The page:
I use the term Islamist advisedly. In the book’s second chapter, I’ve tried to take on the excruciating question of whether the existential challenge we face is Islam itself. On this, besides views I’ve developed over the last 17 years, I read widely and consulted learned people on both sides of this question, several of whom I’m fortunate to call friends. When I was finally done writing the chapter, and rereading it for the zillionth time, I thought maybe I should rewrite it, to make it shorter and just get to the bottom line. But I decided to leave it as is. If it seems throughout as though I am having an argument with myself, it is because I am, and the argument is anything but settled.
The problem is that those who say Islam is the problem have the better case. I was first struck by this sad fact during our terrorism trial in 1995, when I had to get ready to cross-examine the “Blind Sheikh,” Omar Abdel Rahman. Though he ended up opting not to testify, I still had to prepare. Back then I thought that if what we were saying as a government were true – if these terrorists were lying about Islam and perverting its doctrine in order to justify mass-murder attacks – then surely I should be able to locate three or four places where the Blind Sheikh had misstated the Koran and the other species of Muslim scripture. I searched high and low, but there were none.
To be sure, Islamic scriptures say a lot of things, and some of them are admirable. Good faith contentions can surely be made that passages terrorists cite need to be considered in conjunction with other passages they omit. (That’s a weak argument, by the way, but not a risible one.) But the point is that where the Blind Sheikh cited scripture, he did it quite accurately. Moreover, he is not, as we’d like to have it, a lunatic; he is a renowned doctor of Islamic jurisprudence graduated from al-Azhar University in Egypt – the seat of Sunni learning and one of the oldest and most respected academic institutions in the world. His construction of Islam, however frightening, was literal and cogent.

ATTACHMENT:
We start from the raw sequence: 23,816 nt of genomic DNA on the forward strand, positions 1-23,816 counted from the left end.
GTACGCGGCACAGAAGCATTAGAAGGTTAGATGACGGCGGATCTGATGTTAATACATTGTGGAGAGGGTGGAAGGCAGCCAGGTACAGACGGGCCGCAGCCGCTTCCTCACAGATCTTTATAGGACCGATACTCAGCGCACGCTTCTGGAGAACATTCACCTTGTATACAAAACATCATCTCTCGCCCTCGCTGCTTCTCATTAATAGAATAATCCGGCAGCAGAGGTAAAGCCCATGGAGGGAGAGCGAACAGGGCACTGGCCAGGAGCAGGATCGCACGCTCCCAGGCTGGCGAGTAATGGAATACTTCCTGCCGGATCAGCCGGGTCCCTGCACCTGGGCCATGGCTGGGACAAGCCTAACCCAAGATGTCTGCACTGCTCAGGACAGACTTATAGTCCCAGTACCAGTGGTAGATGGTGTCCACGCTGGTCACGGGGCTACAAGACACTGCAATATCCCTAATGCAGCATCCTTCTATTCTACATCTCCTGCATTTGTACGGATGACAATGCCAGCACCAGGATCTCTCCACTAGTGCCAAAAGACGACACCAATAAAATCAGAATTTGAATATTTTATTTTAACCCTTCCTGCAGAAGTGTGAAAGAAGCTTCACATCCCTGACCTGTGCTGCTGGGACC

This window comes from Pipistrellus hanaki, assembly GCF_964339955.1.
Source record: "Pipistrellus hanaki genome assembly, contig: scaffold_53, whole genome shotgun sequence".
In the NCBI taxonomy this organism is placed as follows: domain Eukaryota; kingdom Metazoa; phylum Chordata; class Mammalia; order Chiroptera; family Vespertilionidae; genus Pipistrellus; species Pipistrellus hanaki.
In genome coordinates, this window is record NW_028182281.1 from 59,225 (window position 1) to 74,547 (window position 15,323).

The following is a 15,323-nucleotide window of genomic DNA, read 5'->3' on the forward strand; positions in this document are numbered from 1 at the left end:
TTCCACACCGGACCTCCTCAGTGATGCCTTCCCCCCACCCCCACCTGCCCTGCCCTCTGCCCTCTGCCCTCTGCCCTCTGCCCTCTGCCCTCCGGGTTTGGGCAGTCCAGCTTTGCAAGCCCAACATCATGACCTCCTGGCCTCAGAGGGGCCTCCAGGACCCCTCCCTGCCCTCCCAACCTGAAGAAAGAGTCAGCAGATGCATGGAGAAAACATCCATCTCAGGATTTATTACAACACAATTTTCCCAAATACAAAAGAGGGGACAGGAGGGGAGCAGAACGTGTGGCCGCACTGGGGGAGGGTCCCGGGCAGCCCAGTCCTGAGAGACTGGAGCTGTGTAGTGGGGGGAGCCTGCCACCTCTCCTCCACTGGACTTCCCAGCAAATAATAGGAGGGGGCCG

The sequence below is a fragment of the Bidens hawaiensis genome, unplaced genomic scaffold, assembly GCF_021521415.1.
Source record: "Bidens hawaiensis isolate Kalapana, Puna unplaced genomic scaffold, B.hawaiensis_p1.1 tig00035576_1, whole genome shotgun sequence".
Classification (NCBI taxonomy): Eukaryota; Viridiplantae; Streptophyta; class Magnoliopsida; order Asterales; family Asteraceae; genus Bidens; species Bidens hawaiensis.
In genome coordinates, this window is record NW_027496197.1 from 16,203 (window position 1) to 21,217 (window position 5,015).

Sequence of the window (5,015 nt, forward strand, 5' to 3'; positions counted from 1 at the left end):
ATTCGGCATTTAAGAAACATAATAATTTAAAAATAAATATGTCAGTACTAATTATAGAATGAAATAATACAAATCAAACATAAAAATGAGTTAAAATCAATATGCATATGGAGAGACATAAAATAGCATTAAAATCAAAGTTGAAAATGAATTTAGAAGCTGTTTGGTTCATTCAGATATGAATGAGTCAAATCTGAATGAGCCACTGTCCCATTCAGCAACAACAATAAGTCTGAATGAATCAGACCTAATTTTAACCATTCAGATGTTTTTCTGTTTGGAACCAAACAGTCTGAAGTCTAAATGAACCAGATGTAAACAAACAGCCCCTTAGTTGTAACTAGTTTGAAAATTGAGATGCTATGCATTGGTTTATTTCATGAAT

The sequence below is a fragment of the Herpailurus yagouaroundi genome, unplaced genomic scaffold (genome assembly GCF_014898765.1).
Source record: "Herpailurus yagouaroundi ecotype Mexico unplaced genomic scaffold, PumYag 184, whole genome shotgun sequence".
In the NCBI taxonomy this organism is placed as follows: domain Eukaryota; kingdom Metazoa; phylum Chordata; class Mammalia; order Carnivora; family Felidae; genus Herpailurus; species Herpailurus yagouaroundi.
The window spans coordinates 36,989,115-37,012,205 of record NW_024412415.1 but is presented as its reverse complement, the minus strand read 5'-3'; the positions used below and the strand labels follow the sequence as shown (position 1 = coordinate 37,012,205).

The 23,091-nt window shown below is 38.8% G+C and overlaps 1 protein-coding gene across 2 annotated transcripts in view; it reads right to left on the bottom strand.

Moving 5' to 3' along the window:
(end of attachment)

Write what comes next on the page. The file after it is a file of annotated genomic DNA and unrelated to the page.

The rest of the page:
Islam is not a religion of peace and Islamic doctrine is not moderate. There is, for those willing to pierce political correctness and grapple with fact, an undeniable connection between Islamic doctrine’s commands to violence and domination, on the one hand, and on the other hand, the often savage acts and the civilizational campaign carried out by Muslims against the West. For that reason, Islam is very problematic. There is, however, the other side of the coin: there are hundreds of millions of Muslims who, quite clearly, are moderate, tolerant people. These Muslims either reject terrorism (at least in the form of sneak attacks that kill civilians in the U.S.) or they don’t see terrorism as having anything to do with them. Thus, people who don’t want to grapple with Islamic doctrine point to these tolerant, moderate Muslim individuals and demand that we deduce that Islam, too, must be moderate and tolerant – regardless of what its scriptures say.